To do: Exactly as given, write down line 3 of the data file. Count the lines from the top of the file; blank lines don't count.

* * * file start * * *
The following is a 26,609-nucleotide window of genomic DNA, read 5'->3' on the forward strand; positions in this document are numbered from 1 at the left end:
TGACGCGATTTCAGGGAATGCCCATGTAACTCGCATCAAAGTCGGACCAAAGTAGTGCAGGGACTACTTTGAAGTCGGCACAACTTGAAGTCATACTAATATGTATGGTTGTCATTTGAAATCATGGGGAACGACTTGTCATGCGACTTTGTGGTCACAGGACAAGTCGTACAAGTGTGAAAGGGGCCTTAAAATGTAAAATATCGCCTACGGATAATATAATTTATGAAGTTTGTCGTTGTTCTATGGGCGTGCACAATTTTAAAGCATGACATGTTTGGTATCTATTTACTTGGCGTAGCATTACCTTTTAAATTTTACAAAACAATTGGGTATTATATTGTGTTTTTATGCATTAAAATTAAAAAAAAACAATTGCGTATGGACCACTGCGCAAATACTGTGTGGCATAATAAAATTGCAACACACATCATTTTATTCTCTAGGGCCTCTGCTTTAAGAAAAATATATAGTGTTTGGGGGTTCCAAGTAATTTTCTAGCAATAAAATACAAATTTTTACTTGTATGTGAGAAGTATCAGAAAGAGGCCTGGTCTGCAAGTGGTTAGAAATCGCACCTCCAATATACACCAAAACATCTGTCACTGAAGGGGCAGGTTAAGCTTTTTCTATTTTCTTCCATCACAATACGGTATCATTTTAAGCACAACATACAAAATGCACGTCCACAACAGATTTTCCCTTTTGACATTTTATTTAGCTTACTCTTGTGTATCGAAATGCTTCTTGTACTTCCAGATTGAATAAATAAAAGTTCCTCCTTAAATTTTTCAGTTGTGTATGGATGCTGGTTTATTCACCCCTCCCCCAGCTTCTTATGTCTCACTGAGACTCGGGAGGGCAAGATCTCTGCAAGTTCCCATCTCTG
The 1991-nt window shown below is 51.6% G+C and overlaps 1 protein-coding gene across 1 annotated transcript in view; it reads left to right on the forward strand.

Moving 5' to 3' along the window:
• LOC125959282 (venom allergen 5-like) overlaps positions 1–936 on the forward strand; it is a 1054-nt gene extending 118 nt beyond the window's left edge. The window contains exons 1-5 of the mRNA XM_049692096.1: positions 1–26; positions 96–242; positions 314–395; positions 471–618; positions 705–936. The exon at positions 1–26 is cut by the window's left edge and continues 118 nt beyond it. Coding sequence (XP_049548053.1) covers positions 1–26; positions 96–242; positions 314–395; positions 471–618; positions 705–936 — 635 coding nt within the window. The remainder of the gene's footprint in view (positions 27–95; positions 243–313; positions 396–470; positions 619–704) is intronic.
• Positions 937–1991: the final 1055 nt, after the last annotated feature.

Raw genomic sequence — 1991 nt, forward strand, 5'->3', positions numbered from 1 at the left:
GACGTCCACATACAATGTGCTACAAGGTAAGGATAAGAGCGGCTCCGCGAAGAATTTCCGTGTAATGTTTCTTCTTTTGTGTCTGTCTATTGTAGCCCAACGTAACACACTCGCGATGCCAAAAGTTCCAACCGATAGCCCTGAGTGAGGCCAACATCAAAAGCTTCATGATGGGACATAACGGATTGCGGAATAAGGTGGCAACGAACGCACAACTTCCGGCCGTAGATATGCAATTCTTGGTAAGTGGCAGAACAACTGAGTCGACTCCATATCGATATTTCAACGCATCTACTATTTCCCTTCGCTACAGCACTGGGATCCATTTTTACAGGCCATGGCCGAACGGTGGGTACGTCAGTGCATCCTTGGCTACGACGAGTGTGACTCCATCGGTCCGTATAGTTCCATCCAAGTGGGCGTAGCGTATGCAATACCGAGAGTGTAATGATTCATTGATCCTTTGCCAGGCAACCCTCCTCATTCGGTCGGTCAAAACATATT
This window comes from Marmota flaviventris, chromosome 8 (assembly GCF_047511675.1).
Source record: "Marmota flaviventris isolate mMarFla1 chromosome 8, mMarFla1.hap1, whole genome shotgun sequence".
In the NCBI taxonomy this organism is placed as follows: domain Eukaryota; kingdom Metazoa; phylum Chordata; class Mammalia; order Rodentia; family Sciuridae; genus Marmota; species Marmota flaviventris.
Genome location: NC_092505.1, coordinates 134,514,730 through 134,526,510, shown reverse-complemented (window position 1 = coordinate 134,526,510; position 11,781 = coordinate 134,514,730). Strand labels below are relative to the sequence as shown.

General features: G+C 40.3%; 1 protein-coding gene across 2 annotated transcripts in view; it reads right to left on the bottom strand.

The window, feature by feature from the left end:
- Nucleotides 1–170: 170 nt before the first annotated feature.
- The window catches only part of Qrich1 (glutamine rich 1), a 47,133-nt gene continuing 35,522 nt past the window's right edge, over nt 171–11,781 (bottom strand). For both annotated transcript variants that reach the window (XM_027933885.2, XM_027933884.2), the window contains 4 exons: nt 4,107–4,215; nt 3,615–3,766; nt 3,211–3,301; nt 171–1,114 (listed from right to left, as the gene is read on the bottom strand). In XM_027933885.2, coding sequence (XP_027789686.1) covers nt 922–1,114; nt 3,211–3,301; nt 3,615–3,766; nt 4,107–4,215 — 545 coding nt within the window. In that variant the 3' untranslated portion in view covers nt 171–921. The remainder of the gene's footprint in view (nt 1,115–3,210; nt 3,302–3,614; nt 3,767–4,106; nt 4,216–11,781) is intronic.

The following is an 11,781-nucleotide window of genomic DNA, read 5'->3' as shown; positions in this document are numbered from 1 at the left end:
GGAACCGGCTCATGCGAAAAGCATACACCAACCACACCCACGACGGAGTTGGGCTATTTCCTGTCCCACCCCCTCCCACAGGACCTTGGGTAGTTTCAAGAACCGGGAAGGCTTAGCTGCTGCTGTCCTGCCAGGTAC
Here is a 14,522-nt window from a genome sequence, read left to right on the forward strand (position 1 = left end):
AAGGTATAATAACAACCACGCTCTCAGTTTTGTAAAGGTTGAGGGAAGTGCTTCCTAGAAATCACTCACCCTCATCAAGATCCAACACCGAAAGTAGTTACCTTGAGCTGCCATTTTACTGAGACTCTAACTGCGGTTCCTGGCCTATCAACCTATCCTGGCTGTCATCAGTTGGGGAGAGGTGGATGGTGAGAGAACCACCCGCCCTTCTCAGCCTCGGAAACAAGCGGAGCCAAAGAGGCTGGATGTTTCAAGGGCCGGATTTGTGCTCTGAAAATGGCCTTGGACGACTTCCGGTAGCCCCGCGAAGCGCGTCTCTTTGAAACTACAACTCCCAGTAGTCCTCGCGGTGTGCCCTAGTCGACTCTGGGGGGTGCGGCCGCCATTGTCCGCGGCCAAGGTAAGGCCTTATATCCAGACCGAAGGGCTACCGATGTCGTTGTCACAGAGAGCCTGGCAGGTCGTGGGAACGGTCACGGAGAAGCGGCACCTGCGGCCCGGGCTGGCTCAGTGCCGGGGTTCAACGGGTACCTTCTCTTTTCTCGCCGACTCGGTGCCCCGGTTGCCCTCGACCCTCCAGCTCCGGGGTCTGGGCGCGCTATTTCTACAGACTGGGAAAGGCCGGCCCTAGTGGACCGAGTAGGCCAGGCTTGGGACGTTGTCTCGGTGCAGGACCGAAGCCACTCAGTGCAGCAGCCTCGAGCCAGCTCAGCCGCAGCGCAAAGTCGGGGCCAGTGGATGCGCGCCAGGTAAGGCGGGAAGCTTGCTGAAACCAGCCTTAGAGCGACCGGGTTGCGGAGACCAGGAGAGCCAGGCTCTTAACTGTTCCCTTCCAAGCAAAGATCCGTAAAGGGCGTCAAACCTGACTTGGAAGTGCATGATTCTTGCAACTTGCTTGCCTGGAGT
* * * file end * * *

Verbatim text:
The 1991-nt window shown below is 51.6% G+C and overlaps 1 protein-coding gene across 1 annotated transcript in view; it reads left to right on the forward strand.